pall


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Related to pall: pallbearer
See: veil
References in classic literature ?
Beneath its purple pall, the face painted on the canvas could grow bestial, sodden, and unclean.
Mycroft lodges in Pall Mall, and he walks round the corner into Whitehall every morning and back every evening.
It is such as he, as little conscious of himself as the bee in a hive, who are the lucky in life, for they have the best chance of happiness: their activities are shared by all, and their pleasures are only pleasures because they are enjoyed in common; you will see them on Whit-Monday dancing on Hampstead Heath, shouting at a football match, or from club windows in Pall Mall cheering a royal procession.
And so, instead of crying because she was the merest nobody, she must, forsooth, sail jauntily down Pall Mall, very trim as to her tackle and ticketed with the insufferable air of an engaged woman.
From the Strand he crossed Trafalgar Square into Pall Mall, and up the Haymarket into Piccadilly.
Along Pall Mall the taxi in which she was seated gained considerably, but in the Park and along the Bird Cage Walk both the other taxies, risking the police regulations, drew almost alongside.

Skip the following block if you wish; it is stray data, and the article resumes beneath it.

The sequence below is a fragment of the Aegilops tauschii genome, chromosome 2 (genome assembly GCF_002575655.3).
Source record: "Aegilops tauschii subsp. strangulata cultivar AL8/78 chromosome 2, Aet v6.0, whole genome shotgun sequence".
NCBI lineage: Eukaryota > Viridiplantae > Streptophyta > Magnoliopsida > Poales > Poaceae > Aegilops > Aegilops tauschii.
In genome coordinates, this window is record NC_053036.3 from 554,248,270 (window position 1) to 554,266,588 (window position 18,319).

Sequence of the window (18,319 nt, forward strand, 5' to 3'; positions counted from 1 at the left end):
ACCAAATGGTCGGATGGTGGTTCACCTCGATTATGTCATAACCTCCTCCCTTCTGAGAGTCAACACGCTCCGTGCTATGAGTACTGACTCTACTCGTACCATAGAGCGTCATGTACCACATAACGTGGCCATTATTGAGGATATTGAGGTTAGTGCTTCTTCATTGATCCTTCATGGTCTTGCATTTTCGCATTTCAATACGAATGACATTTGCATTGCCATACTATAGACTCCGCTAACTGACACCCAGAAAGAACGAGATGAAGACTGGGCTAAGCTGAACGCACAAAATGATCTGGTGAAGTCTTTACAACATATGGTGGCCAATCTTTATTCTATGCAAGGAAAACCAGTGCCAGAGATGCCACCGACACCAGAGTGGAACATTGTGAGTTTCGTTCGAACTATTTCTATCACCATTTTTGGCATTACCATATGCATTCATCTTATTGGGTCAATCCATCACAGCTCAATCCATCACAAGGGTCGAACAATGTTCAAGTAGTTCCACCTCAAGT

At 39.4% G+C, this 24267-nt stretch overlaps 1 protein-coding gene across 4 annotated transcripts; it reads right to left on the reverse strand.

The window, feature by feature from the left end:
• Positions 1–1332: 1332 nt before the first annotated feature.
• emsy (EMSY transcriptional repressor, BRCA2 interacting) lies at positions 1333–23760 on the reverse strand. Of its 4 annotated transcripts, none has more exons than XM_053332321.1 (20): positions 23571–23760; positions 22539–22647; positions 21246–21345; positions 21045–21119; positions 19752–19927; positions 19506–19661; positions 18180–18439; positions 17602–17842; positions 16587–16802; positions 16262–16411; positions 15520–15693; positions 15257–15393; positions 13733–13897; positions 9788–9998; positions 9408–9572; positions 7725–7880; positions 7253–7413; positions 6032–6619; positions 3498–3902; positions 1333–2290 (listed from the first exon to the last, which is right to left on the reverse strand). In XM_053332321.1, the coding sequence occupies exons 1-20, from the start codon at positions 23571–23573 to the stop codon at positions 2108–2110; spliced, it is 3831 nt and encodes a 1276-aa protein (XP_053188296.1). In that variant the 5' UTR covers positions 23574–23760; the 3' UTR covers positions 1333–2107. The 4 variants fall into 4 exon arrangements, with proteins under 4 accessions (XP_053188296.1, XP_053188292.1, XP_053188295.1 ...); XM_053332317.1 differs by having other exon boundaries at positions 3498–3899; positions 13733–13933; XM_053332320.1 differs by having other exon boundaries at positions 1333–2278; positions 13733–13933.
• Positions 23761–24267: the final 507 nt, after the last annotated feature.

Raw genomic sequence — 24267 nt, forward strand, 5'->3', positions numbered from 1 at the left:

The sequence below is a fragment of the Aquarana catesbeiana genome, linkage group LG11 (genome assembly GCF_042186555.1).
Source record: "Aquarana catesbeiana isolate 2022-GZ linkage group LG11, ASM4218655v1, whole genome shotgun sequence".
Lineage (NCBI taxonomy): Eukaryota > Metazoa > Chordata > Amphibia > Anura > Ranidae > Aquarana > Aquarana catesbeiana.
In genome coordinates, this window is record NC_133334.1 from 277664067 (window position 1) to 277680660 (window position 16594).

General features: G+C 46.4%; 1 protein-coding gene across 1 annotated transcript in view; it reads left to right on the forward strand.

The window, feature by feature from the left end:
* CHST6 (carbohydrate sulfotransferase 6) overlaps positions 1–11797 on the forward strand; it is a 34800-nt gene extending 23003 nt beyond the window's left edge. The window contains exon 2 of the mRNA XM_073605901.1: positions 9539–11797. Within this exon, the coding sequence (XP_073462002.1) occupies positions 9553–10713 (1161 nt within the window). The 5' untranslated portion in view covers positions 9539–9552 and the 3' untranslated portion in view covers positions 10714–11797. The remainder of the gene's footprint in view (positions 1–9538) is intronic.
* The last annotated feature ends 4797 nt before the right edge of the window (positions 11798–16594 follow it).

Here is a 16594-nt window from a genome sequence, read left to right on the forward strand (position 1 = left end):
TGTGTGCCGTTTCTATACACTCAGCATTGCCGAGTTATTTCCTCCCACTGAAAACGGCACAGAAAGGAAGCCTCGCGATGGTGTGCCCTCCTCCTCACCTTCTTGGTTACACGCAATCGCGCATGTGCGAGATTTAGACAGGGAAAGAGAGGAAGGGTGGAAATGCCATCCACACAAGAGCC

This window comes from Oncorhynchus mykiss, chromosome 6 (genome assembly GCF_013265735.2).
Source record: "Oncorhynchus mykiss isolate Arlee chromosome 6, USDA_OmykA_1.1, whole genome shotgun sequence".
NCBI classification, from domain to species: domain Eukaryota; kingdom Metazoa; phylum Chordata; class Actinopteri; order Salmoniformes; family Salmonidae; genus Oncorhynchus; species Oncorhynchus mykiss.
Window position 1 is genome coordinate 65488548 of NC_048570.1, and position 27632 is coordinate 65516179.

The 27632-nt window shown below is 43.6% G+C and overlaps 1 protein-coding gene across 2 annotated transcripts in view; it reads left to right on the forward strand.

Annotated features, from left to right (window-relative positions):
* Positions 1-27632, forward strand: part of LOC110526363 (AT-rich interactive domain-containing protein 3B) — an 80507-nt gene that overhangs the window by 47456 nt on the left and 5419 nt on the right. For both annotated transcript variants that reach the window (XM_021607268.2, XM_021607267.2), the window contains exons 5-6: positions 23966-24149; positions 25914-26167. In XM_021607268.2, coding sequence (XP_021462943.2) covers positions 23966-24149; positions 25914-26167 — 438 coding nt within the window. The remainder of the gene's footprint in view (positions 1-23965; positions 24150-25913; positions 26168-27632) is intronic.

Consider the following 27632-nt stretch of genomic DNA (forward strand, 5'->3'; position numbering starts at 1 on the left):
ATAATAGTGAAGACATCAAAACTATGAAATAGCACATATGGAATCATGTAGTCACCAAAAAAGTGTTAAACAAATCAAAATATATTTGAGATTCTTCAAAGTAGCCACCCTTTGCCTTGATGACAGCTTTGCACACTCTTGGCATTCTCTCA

The two men who had walked up together arm in arm from Downing Street, stood for several moments in Pall Mall before separating.
We must pall the barge all its length in blackest samite.
He felt that this independent attitude of a man who might have done anything, but cared to do nothing was already beginning to pall, that many people were beginning to fancy that he was not really capable of anything but being a straightforward, good-natured fellow.
Sabin dined together - not, as it happened, at the House of Commons, but at the former's club in Pall Mall.
The "Typhoon" appeared in the early numbers of the Pall Mall Magazine, then under the direction of the late Mr.
The undertaker, instructed to spare no expense, provided long-tailed black horses, with black palls on their backs and black plumes upon their foreheads; coachmen decorated with scarves and jack-boots, black hammercloths, cloaks, and gloves, with many hired mourners, who, however, would have been instantly discharged had they presumed to betray emotion, or in any way overstep their function of walking beside the hearse with brass-tipped batons in their hands.